Although three of the five justices ruled that John Derus' election contest be dismissed, only Chief Justice Keith and Justice Coyne dismissed the contest on its merits. I, on the other hand, am joined by Justice Page and Justice Gardebring in holding that this court has no jurisdiction to decide whether the election contest states a claim upon which relief can be granted.


GARDEBRING, Justice (dissenting).

I respectfully dissent from the view expressed by Chief Justice Keith and Justice Coyne on both procedural and substantive grounds. By its action today, the majority precludes an "election contest" based on the actions of a third party and leaves no path for an aggrieved candidate to get his or her legitimate election dispute before the legislature. The majority decision is inconsistent with past precedent, contrary to statutory requirements and outside the constitutional grant of authority to the judicial branch. It is a direct affront to the separation of powers spelled out by the writers of the Minnesota Constitution.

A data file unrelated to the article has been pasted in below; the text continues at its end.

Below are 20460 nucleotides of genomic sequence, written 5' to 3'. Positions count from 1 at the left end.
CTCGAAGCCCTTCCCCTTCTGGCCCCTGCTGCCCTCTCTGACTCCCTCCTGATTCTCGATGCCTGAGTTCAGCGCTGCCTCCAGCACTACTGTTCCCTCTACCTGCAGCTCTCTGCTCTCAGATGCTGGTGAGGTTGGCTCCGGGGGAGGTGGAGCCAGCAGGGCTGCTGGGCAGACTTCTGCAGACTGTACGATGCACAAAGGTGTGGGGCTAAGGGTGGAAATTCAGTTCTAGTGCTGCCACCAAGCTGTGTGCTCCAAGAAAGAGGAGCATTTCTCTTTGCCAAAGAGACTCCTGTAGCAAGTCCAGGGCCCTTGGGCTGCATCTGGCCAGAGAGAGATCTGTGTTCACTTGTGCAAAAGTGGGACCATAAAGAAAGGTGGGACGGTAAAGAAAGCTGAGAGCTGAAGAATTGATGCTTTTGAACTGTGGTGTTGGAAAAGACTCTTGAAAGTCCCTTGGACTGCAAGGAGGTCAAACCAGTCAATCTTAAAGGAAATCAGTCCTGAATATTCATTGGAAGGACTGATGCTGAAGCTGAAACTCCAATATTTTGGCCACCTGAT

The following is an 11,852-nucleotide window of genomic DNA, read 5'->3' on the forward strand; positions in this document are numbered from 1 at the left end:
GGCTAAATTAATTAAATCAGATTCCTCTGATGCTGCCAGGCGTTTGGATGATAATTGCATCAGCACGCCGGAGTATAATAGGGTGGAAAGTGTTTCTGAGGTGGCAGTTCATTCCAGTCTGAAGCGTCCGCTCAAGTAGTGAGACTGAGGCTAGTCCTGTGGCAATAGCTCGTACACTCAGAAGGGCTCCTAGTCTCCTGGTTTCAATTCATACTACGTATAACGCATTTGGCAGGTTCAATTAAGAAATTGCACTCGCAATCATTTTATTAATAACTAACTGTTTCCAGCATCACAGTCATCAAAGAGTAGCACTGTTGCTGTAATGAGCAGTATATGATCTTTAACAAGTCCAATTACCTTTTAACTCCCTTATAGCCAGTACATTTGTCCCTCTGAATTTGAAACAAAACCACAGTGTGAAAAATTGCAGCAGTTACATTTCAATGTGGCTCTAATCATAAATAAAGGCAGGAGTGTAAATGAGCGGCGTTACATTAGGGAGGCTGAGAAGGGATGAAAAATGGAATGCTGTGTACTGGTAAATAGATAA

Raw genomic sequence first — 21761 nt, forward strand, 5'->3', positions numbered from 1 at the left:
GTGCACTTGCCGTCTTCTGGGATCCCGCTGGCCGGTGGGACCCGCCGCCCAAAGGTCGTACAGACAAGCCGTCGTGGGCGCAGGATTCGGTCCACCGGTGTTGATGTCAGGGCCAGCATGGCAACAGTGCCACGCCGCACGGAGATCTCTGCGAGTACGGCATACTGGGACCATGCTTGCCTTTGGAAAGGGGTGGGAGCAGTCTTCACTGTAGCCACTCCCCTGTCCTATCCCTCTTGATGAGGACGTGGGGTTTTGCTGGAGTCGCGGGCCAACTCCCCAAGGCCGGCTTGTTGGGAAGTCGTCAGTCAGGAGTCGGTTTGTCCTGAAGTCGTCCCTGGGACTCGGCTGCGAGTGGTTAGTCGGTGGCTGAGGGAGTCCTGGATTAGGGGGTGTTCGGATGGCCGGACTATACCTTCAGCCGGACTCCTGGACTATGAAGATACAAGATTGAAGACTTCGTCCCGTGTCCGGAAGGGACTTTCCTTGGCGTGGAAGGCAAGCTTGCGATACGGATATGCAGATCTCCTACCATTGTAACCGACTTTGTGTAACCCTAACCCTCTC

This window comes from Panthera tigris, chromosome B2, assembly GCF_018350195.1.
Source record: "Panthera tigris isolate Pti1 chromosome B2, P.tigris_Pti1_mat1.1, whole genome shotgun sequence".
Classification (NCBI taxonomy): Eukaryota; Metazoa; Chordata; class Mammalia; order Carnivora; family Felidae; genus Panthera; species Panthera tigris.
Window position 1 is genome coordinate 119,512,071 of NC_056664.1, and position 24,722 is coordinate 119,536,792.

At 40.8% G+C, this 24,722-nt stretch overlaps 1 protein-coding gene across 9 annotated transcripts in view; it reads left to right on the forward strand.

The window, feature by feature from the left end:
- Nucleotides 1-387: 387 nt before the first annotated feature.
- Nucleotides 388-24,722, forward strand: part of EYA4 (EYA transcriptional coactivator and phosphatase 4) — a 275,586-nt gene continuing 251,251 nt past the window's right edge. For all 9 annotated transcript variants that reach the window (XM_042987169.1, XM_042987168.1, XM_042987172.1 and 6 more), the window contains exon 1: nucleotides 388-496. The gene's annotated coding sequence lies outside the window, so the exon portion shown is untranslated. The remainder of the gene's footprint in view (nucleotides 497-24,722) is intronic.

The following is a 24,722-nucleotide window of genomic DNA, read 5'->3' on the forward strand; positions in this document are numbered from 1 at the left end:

Article IV, Section 6 of the Minnesota Constitution unequivocally provides that "[t]he Legislature shall be the judge of the * * * eligibility of its own members" and provides further that the legislature may "prescribe by law the manner for taking evidence in cases of contested seats in either house." Through the adoption of Minn. Stat. ' 209.10 (1994), the legislature has done just that, by establishing an orderly procedure, which relies on the assistance of the judicial branch, to allow legislative election contests to come before it in a systematic way. In subdivisions 2, 3 and 4 of Minn. Stat. ' 209.10 (1994), the legislature has carefully prescribed the limits of the judiciary's task by spelling out a procedure for the selection of a trial judge and by describing the role of that judge and the mechanism for appeal of the matter to this court. The statute clearly directs that the trial judge "shall decide the contest" and "shall transmit the findings, conclusions, orders, and records of the proceeding to the chief clerk of the house of representatives or the secretary of the senate, as appropriate." Minn. Stat. ' 209.10, subd. 3 (1994). The initial role of the supreme court is purely ministerial, requiring only that we submit to the parties a list of district court judges from whom they may choose. Nothing in the statute authorizes the supreme court to dismiss a challenge to the eligibility of a legislative candidate, particularly without even the benefit of fact-finding and legal analysis done in virtually all other judicial matters by a trial court. By its decision to prematurely dismiss the eligibility challenge, the majority has crossed into the constitutional territory of the legislature.